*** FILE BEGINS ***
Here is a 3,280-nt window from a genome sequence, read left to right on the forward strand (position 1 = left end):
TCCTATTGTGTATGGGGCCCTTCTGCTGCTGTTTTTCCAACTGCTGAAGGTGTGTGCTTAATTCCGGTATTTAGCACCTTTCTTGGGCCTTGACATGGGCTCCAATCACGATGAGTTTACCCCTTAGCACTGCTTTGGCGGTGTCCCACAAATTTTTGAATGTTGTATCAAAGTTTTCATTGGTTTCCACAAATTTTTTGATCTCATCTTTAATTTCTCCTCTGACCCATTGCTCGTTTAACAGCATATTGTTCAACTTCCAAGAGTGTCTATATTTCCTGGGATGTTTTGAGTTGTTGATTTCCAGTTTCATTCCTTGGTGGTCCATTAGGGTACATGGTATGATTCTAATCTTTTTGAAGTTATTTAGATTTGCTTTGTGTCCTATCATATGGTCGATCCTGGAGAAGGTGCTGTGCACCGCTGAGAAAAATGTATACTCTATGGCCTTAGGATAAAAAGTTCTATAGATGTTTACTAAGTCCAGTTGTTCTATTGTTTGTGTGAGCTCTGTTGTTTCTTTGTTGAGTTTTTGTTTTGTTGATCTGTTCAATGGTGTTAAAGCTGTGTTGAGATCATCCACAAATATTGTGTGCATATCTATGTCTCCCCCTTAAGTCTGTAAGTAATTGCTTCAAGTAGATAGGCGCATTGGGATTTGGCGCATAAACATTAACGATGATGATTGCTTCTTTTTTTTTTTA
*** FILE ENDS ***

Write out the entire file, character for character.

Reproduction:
Here is a 3,280-nt window from a genome sequence, read left to right on the forward strand (position 1 = left end):
TCCTATTGTGTATGGGGCCCTTCTGCTGCTGTTTTTCCAACTGCTGAAGGTGTGTGCTTAATTCCGGTATTTAGCACCTTTCTTGGGCCTTGACATGGGCTCCAATCACGATGAGTTTACCCCTTAGCACTGCTTTGGCGGTGTCCCACAAATTTTTGAATGTTGTATCAAAGTTTTCATTGGTTTCCACAAATTTTTTGATCTCATCTTTAATTTCTCCTCTGACCCATTGCTCGTTTAACAGCATATTGTTCAACTTCCAAGAGTGTCTATATTTCCTGGGATGTTTTGAGTTGTTGATTTCCAGTTTCATTCCTTGGTGGTCCATTAGGGTACATGGTATGATTCTAATCTTTTTGAAGTTATTTAGATTTGCTTTGTGTCCTATCATATGGTCGATCCTGGAGAAGGTGCTGTGCACCGCTGAGAAAAATGTATACTCTATGGCCTTAGGATAAAAAGTTCTATAGATGTTTACTAAGTCCAGTTGTTCTATTGTTTGTGTGAGCTCTGTTGTTTCTTTGTTGAGTTTTTGTTTTGTTGATCTGTTCAATGGTGTTAAAGCTGTGTTGAGATCATCCACAAATATTGTGTGCATATCTATGTCTCCCCCTTAAGTCTGTAAGTAATTGCTTCAAGTAGATAGGCGCATTGGGATTTGGCGCATAAACATTAACGATGATGATTGCTTCTTTTTTTTTTTA